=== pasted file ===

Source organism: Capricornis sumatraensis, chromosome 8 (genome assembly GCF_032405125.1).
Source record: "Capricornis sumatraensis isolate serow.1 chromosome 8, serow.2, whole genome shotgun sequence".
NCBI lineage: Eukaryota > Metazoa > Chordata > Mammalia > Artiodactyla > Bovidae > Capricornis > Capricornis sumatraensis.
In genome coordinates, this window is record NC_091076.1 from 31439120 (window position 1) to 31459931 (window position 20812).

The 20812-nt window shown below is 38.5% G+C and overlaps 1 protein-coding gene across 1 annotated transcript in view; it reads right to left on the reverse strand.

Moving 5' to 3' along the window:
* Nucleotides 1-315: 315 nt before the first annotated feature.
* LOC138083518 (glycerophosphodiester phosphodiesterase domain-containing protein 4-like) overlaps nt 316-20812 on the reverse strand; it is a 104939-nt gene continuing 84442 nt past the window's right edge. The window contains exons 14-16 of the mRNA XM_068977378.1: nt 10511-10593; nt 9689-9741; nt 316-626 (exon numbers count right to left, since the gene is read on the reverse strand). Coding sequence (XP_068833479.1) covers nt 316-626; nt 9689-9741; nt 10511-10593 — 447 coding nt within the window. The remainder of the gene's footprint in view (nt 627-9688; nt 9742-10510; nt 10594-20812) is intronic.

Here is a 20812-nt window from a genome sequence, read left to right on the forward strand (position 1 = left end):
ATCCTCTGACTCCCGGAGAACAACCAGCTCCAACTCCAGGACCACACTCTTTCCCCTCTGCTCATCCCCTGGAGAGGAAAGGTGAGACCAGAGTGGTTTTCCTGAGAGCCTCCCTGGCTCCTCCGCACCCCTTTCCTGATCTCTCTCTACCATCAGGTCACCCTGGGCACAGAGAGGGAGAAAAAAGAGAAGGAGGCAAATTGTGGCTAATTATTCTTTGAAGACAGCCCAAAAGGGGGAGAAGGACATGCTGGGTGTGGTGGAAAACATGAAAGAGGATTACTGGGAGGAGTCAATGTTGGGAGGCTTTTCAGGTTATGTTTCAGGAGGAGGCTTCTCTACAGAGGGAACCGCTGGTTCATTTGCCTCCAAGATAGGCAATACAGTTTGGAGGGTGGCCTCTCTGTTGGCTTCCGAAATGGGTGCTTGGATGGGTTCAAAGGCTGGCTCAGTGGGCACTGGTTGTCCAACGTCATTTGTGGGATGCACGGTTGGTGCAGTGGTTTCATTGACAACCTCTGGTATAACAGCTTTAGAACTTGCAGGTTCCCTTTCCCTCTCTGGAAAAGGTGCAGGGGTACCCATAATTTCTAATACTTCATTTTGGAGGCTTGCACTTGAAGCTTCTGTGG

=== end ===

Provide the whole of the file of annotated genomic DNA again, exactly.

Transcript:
Source organism: Capricornis sumatraensis, chromosome 8 (genome assembly GCF_032405125.1).
Source record: "Capricornis sumatraensis isolate serow.1 chromosome 8, serow.2, whole genome shotgun sequence".
NCBI lineage: Eukaryota > Metazoa > Chordata > Mammalia > Artiodactyla > Bovidae > Capricornis > Capricornis sumatraensis.
In genome coordinates, this window is record NC_091076.1 from 31439120 (window position 1) to 31459931 (window position 20812).

The 20812-nt window shown below is 38.5% G+C and overlaps 1 protein-coding gene across 1 annotated transcript in view; it reads right to left on the reverse strand.

Moving 5' to 3' along the window:
* Nucleotides 1-315: 315 nt before the first annotated feature.
* LOC138083518 (glycerophosphodiester phosphodiesterase domain-containing protein 4-like) overlaps nt 316-20812 on the reverse strand; it is a 104939-nt gene continuing 84442 nt past the window's right edge. The window contains exons 14-16 of the mRNA XM_068977378.1: nt 10511-10593; nt 9689-9741; nt 316-626 (exon numbers count right to left, since the gene is read on the reverse strand). Coding sequence (XP_068833479.1) covers nt 316-626; nt 9689-9741; nt 10511-10593 — 447 coding nt within the window. The remainder of the gene's footprint in view (nt 627-9688; nt 9742-10510; nt 10594-20812) is intronic.

Here is a 20812-nt window from a genome sequence, read left to right on the forward strand (position 1 = left end):
ATCCTCTGACTCCCGGAGAACAACCAGCTCCAACTCCAGGACCACACTCTTTCCCCTCTGCTCATCCCCTGGAGAGGAAAGGTGAGACCAGAGTGGTTTTCCTGAGAGCCTCCCTGGCTCCTCCGCACCCCTTTCCTGATCTCTCTCTACCATCAGGTCACCCTGGGCACAGAGAGGGAGAAAAAAGAGAAGGAGGCAAATTGTGGCTAATTATTCTTTGAAGACAGCCCAAAAGGGGGAGAAGGACATGCTGGGTGTGGTGGAAAACATGAAAGAGGATTACTGGGAGGAGTCAATGTTGGGAGGCTTTTCAGGTTATGTTTCAGGAGGAGGCTTCTCTACAGAGGGAACCGCTGGTTCATTTGCCTCCAAGATAGGCAATACAGTTTGGAGGGTGGCCTCTCTGTTGGCTTCCGAAATGGGTGCTTGGATGGGTTCAAAGGCTGGCTCAGTGGGCACTGGTTGTCCAACGTCATTTGTGGGATGCACGGTTGGTGCAGTGGTTTCATTGACAACCTCTGGTATAACAGCTTTAGAACTTGCAGGTTCCCTTTCCCTCTCTGGAAAAGGTGCAGGGGTACCCATAATTTCTAATACTTCATTTTGGAGGCTTGCACTTGAAGCTTCTGTGG